In terms of our role here as a community centre, it can be very hard to know where to draw the line. The lack of support from larger organisations on the ground means that there are often emergency situations where we are the only ones here and willing to help. This puts us in a very difficult position as none of us are trained or experienced in dealing with the kind of trauma that a lot of the people here are going through. And yet, when someone is in danger, we often don’t have any option but to help. Over the past few weeks there have been more and more moments like this, and there are likely to be more to come. Of course, the professional advice is to avoid becoming involved in situations that you are not qualified to deal with; but in reality, on a human-to-human level, it is almost impossible to stick to such advice. Of course, we are trying to refer such situations to the appropriate authorities, and to communicate the problems we are having to organisations who can help. Yet a solution is not often forthcoming. As a team, we are putting all of our energy in our community centre in the hope that we can salvage as much of a sense of community and safety as we possibly can.

 

As volunteers, these realities seem to hit in waves. In our centre, we have a relatively strict schedule of classes and activities, and so there is a deliberate sense of normality and predictability in the working week. This is not only good for the residents of the camp, who value this routine and feeling of security, but also for us as it means we can effectively plan and carry out lessons and activities. The We Are Here Centre could not be more valuable at this time. So often have my students expressed their gratitude for the space we provide, and spoken about how relaxed they feel there. I feel a sense of pride in both the strength of my students, simply for turning up to class every day, and in ourselves as a centre for providing this safe space for them to come to. The value of grassroots organisations in camps like Nea Kavala is unmeasurable, and this has become even more clear to me over the past few weeks. We are able to reach out to those people on whom so many backs have been turned. It’s very easy to account for the lack of response by many larger organisations with arguments about how complex the refugee crisis is, and how much bureaucracy must take place to deal with new arrivals. However, I remain unconvinced by these arguments. If European governments truly wanted to help, they could find a way. One of the most treasured aspects of humanity is that when a person needs help, you should help them. Yet, although this value is upheld vocally in both political and individual discourse, it seems that European civilisation is far removed from this most basic form of humanity in its response to a crisis that is growing daily.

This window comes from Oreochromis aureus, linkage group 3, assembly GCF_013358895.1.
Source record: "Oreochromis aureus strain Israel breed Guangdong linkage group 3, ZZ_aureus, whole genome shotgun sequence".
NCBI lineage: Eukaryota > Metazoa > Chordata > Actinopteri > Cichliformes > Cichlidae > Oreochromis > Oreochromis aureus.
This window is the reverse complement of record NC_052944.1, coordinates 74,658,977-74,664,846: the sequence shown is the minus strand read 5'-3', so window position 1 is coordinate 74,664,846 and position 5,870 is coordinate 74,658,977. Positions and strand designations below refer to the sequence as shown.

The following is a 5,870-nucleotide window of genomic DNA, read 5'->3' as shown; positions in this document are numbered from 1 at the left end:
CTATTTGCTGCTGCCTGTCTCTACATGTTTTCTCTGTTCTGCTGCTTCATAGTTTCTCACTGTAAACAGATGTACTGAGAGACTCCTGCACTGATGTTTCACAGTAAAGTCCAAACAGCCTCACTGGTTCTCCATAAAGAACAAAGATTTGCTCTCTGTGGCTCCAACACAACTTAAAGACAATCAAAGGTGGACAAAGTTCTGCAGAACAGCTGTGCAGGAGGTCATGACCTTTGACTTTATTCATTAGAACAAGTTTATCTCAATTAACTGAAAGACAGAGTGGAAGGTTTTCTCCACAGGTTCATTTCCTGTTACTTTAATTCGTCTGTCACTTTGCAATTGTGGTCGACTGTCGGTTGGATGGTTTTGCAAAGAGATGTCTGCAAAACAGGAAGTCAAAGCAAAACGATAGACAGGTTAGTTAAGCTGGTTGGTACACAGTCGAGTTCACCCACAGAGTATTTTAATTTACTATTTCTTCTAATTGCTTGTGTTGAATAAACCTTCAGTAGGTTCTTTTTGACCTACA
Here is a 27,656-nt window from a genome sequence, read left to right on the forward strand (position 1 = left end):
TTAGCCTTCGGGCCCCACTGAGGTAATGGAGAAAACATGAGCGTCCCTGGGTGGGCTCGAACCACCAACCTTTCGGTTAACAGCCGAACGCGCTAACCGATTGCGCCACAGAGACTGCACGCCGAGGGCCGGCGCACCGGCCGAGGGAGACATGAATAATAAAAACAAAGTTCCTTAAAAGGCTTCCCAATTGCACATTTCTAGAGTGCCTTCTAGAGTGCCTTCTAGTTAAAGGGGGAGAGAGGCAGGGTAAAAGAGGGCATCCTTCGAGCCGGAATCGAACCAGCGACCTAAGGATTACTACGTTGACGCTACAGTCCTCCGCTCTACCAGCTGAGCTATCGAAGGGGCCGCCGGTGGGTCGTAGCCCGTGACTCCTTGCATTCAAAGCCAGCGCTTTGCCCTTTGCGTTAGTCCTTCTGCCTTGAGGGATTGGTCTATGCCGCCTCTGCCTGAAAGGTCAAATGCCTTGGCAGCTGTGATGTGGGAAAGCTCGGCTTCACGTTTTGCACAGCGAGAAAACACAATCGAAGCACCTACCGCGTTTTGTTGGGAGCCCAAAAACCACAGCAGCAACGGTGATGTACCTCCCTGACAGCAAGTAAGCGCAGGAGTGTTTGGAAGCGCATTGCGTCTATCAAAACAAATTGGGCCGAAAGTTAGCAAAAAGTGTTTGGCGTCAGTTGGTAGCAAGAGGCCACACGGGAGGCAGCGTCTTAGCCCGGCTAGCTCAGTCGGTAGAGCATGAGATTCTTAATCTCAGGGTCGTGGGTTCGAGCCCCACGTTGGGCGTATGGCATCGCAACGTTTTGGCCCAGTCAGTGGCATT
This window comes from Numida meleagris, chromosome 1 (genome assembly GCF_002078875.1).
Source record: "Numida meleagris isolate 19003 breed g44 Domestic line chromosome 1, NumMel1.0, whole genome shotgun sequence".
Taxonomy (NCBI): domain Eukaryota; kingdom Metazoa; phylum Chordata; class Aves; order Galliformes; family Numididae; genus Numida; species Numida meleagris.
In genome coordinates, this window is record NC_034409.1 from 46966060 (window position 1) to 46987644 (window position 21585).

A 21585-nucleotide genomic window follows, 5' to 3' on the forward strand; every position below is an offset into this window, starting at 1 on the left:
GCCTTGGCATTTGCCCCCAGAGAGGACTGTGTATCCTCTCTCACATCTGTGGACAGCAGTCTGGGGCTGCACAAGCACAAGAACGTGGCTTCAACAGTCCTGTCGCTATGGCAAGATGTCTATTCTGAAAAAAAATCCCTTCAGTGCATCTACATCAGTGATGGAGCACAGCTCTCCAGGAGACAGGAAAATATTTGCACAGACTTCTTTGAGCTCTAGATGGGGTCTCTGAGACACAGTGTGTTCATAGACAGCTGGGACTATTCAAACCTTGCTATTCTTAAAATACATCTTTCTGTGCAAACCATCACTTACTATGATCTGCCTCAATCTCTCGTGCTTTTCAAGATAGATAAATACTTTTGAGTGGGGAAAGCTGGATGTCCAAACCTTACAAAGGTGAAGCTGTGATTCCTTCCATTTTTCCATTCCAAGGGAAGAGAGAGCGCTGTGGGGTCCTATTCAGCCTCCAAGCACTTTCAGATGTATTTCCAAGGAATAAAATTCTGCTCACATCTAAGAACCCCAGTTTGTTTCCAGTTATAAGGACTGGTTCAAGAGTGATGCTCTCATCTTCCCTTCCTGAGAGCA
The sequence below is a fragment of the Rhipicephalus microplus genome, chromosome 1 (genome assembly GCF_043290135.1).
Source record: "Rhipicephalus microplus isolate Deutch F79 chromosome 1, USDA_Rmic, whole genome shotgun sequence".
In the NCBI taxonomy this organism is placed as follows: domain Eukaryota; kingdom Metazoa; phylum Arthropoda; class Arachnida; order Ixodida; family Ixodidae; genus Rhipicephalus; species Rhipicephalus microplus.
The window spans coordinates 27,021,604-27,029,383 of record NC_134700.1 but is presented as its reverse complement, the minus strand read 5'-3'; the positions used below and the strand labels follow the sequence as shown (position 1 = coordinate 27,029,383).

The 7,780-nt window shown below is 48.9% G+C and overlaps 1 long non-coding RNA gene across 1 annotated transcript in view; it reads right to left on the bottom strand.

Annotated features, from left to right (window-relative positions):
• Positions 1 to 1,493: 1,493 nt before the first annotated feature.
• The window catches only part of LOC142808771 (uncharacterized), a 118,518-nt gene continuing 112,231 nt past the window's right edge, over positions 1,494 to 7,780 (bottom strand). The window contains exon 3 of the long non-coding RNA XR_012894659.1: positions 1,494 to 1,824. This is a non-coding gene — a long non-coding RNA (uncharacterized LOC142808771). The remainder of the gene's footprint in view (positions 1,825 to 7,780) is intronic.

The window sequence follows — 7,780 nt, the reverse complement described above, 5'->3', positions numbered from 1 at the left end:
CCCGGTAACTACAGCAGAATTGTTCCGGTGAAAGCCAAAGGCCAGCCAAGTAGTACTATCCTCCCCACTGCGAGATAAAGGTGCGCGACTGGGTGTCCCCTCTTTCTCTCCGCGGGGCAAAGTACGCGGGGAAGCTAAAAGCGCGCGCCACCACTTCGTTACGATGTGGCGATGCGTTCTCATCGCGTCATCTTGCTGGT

I couldn’t help but put a Frightened Rabbit lyric as the title for this piece. Their music has guided me through some very tough moments over the past few weeks, and has proven to me once again how powerful music can be as a source of empathy and solace. Thank you, Scott, for all of the tiny moments of relief and joy and comfort and reprieve that you have provided to so many of us on this wee planet we call home.

 

 

 

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© 2017 by AMY HILL